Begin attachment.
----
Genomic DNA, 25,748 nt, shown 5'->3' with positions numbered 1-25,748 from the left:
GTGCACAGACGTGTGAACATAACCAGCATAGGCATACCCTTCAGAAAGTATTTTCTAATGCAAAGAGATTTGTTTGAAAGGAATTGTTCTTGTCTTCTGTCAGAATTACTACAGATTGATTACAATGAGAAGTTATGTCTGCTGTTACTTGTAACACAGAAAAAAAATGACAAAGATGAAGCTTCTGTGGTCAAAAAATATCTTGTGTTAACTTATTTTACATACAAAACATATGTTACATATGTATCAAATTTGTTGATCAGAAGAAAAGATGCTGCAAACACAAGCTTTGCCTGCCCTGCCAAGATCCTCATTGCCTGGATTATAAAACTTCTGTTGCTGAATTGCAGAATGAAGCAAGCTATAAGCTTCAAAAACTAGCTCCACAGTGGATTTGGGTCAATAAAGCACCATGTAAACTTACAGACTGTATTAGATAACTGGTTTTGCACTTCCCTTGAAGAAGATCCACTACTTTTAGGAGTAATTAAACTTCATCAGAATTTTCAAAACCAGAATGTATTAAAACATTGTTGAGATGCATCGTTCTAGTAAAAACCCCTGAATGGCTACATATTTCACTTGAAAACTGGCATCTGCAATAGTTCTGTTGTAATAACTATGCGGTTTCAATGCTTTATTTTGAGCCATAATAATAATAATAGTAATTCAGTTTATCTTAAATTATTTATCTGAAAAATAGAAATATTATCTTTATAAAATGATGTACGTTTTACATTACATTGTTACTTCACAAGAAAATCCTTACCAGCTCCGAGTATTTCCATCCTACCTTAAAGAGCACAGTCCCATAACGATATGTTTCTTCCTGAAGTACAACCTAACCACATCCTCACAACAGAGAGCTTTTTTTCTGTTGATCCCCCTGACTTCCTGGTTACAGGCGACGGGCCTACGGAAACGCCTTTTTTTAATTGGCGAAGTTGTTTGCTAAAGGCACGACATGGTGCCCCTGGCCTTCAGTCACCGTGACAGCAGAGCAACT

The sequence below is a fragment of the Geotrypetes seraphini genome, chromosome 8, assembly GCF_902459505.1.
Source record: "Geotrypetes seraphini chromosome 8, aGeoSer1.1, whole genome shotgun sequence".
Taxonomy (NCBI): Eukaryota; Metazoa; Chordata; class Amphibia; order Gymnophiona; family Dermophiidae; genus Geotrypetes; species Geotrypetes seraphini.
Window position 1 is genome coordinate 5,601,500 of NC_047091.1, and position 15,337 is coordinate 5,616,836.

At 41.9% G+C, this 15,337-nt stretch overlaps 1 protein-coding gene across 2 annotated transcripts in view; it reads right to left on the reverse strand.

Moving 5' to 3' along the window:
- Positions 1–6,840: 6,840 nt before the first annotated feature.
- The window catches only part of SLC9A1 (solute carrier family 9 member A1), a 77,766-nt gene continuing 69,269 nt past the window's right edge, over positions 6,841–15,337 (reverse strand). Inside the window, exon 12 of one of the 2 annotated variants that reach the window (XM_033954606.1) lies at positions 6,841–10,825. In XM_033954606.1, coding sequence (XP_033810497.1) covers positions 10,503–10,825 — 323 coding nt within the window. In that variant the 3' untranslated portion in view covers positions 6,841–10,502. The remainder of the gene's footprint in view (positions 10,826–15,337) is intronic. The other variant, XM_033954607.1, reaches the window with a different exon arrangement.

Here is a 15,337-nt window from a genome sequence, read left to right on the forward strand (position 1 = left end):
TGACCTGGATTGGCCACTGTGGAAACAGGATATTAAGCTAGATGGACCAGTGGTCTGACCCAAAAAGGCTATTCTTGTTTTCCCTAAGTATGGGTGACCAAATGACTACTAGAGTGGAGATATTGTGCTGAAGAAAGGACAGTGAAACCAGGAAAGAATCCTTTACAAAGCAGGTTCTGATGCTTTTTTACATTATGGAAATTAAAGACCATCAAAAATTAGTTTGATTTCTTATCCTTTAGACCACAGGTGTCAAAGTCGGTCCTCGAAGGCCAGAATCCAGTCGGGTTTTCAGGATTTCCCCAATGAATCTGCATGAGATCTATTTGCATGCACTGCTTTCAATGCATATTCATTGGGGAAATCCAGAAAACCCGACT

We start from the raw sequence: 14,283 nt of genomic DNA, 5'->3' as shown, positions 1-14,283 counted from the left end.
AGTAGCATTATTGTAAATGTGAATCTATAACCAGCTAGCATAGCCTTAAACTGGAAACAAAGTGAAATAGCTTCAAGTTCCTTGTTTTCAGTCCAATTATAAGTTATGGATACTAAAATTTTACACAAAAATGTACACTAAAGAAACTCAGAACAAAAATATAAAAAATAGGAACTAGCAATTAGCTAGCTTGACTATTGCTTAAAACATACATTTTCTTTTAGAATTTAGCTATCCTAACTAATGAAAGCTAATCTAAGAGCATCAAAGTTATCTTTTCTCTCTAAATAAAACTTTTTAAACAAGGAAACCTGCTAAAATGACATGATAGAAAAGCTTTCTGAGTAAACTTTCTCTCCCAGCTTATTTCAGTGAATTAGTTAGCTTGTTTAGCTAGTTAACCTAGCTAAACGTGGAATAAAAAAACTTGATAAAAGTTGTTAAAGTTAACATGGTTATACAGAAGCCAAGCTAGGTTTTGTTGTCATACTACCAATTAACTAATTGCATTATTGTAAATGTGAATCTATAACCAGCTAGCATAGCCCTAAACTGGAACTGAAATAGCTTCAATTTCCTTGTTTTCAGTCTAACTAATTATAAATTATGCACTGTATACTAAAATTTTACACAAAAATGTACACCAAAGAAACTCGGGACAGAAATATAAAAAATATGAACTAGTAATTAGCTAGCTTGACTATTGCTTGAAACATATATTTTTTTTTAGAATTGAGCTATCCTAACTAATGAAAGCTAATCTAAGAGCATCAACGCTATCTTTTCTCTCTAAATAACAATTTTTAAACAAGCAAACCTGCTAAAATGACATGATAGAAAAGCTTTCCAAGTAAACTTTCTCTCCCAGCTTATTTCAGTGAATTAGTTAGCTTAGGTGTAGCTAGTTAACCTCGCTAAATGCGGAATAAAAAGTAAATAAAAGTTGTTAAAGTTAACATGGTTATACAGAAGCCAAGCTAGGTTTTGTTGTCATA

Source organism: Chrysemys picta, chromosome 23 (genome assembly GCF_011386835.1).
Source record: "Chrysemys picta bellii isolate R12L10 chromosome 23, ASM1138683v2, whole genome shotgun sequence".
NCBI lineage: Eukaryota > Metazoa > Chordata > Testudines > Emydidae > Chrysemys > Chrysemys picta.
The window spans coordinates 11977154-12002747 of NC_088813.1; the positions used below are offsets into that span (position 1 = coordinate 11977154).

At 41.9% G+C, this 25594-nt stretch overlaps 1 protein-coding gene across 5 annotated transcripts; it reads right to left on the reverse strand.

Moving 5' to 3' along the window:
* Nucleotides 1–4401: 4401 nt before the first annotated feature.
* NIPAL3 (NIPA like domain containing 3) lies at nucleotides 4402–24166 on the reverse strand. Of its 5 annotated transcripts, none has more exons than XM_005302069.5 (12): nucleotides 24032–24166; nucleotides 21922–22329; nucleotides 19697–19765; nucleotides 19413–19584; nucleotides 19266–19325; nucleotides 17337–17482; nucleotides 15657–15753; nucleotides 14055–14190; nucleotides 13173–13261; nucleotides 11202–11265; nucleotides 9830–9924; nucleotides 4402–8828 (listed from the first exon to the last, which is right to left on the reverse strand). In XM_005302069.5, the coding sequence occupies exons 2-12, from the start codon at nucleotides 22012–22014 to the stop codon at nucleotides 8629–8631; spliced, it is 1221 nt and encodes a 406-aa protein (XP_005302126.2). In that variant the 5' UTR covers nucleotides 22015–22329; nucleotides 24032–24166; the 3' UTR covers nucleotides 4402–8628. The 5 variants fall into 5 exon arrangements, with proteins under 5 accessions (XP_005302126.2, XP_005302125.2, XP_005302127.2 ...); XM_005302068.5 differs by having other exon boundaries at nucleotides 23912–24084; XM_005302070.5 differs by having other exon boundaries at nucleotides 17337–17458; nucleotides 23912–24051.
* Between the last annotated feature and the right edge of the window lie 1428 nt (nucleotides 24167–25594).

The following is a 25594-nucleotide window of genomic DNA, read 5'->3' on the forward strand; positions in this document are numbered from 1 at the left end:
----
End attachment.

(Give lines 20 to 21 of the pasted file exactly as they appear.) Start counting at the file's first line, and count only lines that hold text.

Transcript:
Moving 5' to 3' along the window:
* Nucleotides 1–4401: 4401 nt before the first annotated feature.